EU institutions leave about a thousand freelance interpreters out in the cold

Many cannot apply for benefit in their country, so they are asking to be paid a basic income

There are twenty-four official languages in the European Union and its institutions (mainly the Parliament) may work in any of them at any time. That is why the EU’s translators and interpreters are an important cog in the wheel. Nevertheless, most of them are not EU civil servants. For instance, the Parliament’s own records show that it has a staff of about 270 interpreters on permanent contracts, but uses up to 1,500 freelance contractors throughout the year. The Covid pandemic has slowed down the work pace of the European institutions and has also had an effect on these professionals. It is freelance interpreters who have been worst hit, as their status meant they were more vulnerable to begin with: their contracts have been cancelled and they cannot apply for any financial relief.

This newspaper has learnt that last March the European institutions began to inform their freelance interpreters that their contracts were being cancelled as of the end of May. Parliamentary sources have confirmed that much. Any jobs that had been commissioned until then were paid up, even if they weren’t done. But from then onwards the EU cancelled the vast majority of contracts because the pandemic had disrupted its work routine. For example, the European Parliament’s legislative activity is down to a bare minimum and MEPs no longer convene in Strasbourg.

Interpreters have complained that their situation is particularly problematic. As they work for EU institutions and under their legal, employment and tax regimes, they pay the same EU tax as civil servants, officials and MEPs but do not contribute to their own country’s tax kitty for the work done in Europe, as they are exempt. This makes it difficult for them to apply for many benefits back at home, especially if the bulk of their work was done for EU institutions. Silvia Puit Vögelin, a spokesperson for the collective’s negotiating team, explains that in Belgium and Spain they cannot benefit from the relief packages that the governments have set up [for freelance professionals] because they cannot prove that their income has dropped significantly: the tax office back home has no record of their revenue.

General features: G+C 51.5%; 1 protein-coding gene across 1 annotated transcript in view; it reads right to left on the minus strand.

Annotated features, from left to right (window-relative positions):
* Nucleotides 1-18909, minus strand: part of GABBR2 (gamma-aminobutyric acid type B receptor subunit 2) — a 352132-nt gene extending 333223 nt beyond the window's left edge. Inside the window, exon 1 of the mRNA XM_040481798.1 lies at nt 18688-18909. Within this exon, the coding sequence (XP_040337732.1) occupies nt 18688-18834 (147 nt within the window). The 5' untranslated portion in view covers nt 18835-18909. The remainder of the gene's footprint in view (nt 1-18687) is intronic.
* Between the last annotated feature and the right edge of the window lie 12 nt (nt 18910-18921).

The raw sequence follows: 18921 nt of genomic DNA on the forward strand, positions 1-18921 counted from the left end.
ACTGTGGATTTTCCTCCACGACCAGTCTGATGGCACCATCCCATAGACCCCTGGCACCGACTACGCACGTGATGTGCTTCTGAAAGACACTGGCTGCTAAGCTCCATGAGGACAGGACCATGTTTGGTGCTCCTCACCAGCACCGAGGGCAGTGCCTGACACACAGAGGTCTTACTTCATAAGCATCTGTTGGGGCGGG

The response from the institutions

This newspaper has obtained a letter dated 22 April from Valdis Dombrovskis, the vice president of the European Commission, addressed to Johannes Hahn, the Budget Commissioner, where Dombrovskis admits that “freelance interpreters are stuck in a difficult situation” because they have been “left out without any benefits” and he asks Hahn to bear this in mind so that a solution can be worked into the next EU budget.

“We are not asking to be paid what we would have received if there had been no coronavirus; we want contracts to be carried through and a basic income similar to what member states are offering”, says Puit, a professional who has been working for EU institutions almost exclusively for the past 15 years and has no hope of receiving any income in June and July. Another interpreter who prefers not to be named estimates that cancellations and prospective contracts that will not materialise amount to €4,000 worth of lost income through August, although he does not work for the EU exclusively. After three meetings, on 26 May both the European Parliament and the Commission agreed to pay interpreters €1,327, roughly the equivalent of three working days (actual remuneration depends on how experienced an interpreter is), provided they work those days some time before the end of 2020. However, that was the extent of what was offered.

The collective finds the proposal underwhelming because they feel it neither meets the going rates nor amounts to the bare minimum needed to survive. Free-lance interpreters estimate that over 80 per cent of them work “mainly” for the European institutions and, therefore, are dependent on them. In contrast, parliament sources have indicated that only 3 per cent of the 1,500 interpreters work for the chamber more than eight days a month and 63 per cent work in the Parliament less than three days a month. The European Parliament justifies the difficulty of finding a legal answer to their situation because it cannot pay for services that haven’t been rendered. However, it claims to be willing to “look into options” later on in order to address the issue, such as hiring interpreters for training purposes or other services, if regular work is scarce. For their part interpreters explain that some civil servants have set up a solidarity fund to help their workmates financially and provide them with a basic income.

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